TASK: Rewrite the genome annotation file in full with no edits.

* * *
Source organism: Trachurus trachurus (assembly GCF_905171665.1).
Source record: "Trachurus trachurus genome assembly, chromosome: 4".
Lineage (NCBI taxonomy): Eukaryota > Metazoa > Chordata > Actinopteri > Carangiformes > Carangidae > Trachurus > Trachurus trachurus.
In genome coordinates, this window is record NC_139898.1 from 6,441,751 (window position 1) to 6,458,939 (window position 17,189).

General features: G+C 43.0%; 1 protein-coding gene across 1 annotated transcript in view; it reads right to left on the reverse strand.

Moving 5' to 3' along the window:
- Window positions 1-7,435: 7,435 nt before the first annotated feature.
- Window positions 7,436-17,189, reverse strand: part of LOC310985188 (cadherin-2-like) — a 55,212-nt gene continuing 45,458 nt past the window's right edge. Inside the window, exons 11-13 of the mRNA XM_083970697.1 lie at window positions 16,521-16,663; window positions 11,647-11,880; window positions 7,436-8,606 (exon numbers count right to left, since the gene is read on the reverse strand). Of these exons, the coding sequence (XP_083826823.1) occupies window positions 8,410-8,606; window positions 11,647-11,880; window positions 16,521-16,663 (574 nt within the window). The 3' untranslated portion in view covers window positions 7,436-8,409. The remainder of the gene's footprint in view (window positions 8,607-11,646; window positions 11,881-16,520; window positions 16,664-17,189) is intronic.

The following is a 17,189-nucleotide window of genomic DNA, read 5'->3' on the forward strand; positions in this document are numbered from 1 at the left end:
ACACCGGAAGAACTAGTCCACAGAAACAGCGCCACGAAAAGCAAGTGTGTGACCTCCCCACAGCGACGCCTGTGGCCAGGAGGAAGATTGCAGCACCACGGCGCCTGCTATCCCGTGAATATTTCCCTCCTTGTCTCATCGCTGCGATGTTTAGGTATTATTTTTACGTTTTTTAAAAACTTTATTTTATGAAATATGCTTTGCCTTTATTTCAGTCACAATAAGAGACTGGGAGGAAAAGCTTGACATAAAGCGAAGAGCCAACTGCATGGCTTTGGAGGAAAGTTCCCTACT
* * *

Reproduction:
Source organism: Trachurus trachurus (assembly GCF_905171665.1).
Source record: "Trachurus trachurus genome assembly, chromosome: 4".
Lineage (NCBI taxonomy): Eukaryota > Metazoa > Chordata > Actinopteri > Carangiformes > Carangidae > Trachurus > Trachurus trachurus.
In genome coordinates, this window is record NC_139898.1 from 6,441,751 (window position 1) to 6,458,939 (window position 17,189).

General features: G+C 43.0%; 1 protein-coding gene across 1 annotated transcript in view; it reads right to left on the reverse strand.

Moving 5' to 3' along the window:
- Window positions 1-7,435: 7,435 nt before the first annotated feature.
- Window positions 7,436-17,189, reverse strand: part of LOC310985188 (cadherin-2-like) — a 55,212-nt gene continuing 45,458 nt past the window's right edge. Inside the window, exons 11-13 of the mRNA XM_083970697.1 lie at window positions 16,521-16,663; window positions 11,647-11,880; window positions 7,436-8,606 (exon numbers count right to left, since the gene is read on the reverse strand). Of these exons, the coding sequence (XP_083826823.1) occupies window positions 8,410-8,606; window positions 11,647-11,880; window positions 16,521-16,663 (574 nt within the window). The 3' untranslated portion in view covers window positions 7,436-8,409. The remainder of the gene's footprint in view (window positions 8,607-11,646; window positions 11,881-16,520; window positions 16,664-17,189) is intronic.

The following is a 17,189-nucleotide window of genomic DNA, read 5'->3' on the forward strand; positions in this document are numbered from 1 at the left end:
ACACCGGAAGAACTAGTCCACAGAAACAGCGCCACGAAAAGCAAGTGTGTGACCTCCCCACAGCGACGCCTGTGGCCAGGAGGAAGATTGCAGCACCACGGCGCCTGCTATCCCGTGAATATTTCCCTCCTTGTCTCATCGCTGCGATGTTTAGGTATTATTTTTACGTTTTTTAAAAACTTTATTTTATGAAATATGCTTTGCCTTTATTTCAGTCACAATAAGAGACTGGGAGGAAAAGCTTGACATAAAGCGAAGAGCCAACTGCATGGCTTTGGAGGAAAGTTCCCTACT